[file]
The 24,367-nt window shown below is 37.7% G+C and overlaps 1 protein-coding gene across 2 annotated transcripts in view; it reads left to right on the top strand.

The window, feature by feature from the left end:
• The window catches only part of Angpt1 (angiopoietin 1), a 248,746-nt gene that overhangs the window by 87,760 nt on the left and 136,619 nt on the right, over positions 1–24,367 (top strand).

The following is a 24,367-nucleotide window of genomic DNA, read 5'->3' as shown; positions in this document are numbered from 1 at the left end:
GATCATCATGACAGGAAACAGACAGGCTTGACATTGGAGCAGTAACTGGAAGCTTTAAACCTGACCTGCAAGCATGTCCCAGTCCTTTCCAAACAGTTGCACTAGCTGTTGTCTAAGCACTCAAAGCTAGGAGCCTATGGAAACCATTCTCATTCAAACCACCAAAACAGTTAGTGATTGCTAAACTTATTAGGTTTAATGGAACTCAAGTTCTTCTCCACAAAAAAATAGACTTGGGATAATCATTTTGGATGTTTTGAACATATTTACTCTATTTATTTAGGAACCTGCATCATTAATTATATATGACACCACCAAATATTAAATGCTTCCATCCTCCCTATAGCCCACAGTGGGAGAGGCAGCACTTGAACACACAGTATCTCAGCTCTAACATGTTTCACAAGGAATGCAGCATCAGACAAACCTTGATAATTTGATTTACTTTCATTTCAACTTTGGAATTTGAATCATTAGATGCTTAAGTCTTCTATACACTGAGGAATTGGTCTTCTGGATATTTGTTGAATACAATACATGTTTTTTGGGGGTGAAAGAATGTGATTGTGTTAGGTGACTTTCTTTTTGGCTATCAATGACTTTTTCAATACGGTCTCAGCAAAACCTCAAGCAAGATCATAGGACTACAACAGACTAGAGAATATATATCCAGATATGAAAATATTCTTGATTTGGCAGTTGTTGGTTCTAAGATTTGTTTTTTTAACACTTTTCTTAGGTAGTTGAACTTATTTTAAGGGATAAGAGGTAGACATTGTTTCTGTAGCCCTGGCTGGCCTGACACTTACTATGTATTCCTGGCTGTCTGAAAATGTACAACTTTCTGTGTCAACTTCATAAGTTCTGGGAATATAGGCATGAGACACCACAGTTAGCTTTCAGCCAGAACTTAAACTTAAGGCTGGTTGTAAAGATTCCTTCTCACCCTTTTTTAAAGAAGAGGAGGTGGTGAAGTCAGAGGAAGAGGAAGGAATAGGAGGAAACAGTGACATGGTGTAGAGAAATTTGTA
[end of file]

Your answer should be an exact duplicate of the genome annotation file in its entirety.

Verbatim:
The 24,367-nt window shown below is 37.7% G+C and overlaps 1 protein-coding gene across 2 annotated transcripts in view; it reads left to right on the top strand.

The window, feature by feature from the left end:
• The window catches only part of Angpt1 (angiopoietin 1), a 248,746-nt gene that overhangs the window by 87,760 nt on the left and 136,619 nt on the right, over positions 1–24,367 (top strand).

The following is a 24,367-nucleotide window of genomic DNA, read 5'->3' as shown; positions in this document are numbered from 1 at the left end:
GATCATCATGACAGGAAACAGACAGGCTTGACATTGGAGCAGTAACTGGAAGCTTTAAACCTGACCTGCAAGCATGTCCCAGTCCTTTCCAAACAGTTGCACTAGCTGTTGTCTAAGCACTCAAAGCTAGGAGCCTATGGAAACCATTCTCATTCAAACCACCAAAACAGTTAGTGATTGCTAAACTTATTAGGTTTAATGGAACTCAAGTTCTTCTCCACAAAAAAATAGACTTGGGATAATCATTTTGGATGTTTTGAACATATTTACTCTATTTATTTAGGAACCTGCATCATTAATTATATATGACACCACCAAATATTAAATGCTTCCATCCTCCCTATAGCCCACAGTGGGAGAGGCAGCACTTGAACACACAGTATCTCAGCTCTAACATGTTTCACAAGGAATGCAGCATCAGACAAACCTTGATAATTTGATTTACTTTCATTTCAACTTTGGAATTTGAATCATTAGATGCTTAAGTCTTCTATACACTGAGGAATTGGTCTTCTGGATATTTGTTGAATACAATACATGTTTTTTGGGGGTGAAAGAATGTGATTGTGTTAGGTGACTTTCTTTTTGGCTATCAATGACTTTTTCAATACGGTCTCAGCAAAACCTCAAGCAAGATCATAGGACTACAACAGACTAGAGAATATATATCCAGATATGAAAATATTCTTGATTTGGCAGTTGTTGGTTCTAAGATTTGTTTTTTTAACACTTTTCTTAGGTAGTTGAACTTATTTTAAGGGATAAGAGGTAGACATTGTTTCTGTAGCCCTGGCTGGCCTGACACTTACTATGTATTCCTGGCTGTCTGAAAATGTACAACTTTCTGTGTCAACTTCATAAGTTCTGGGAATATAGGCATGAGACACCACAGTTAGCTTTCAGCCAGAACTTAAACTTAAGGCTGGTTGTAAAGATTCCTTCTCACCCTTTTTTAAAGAAGAGGAGGTGGTGAAGTCAGAGGAAGAGGAAGGAATAGGAGGAAACAGTGACATGGTGTAGAGAAATTTGTA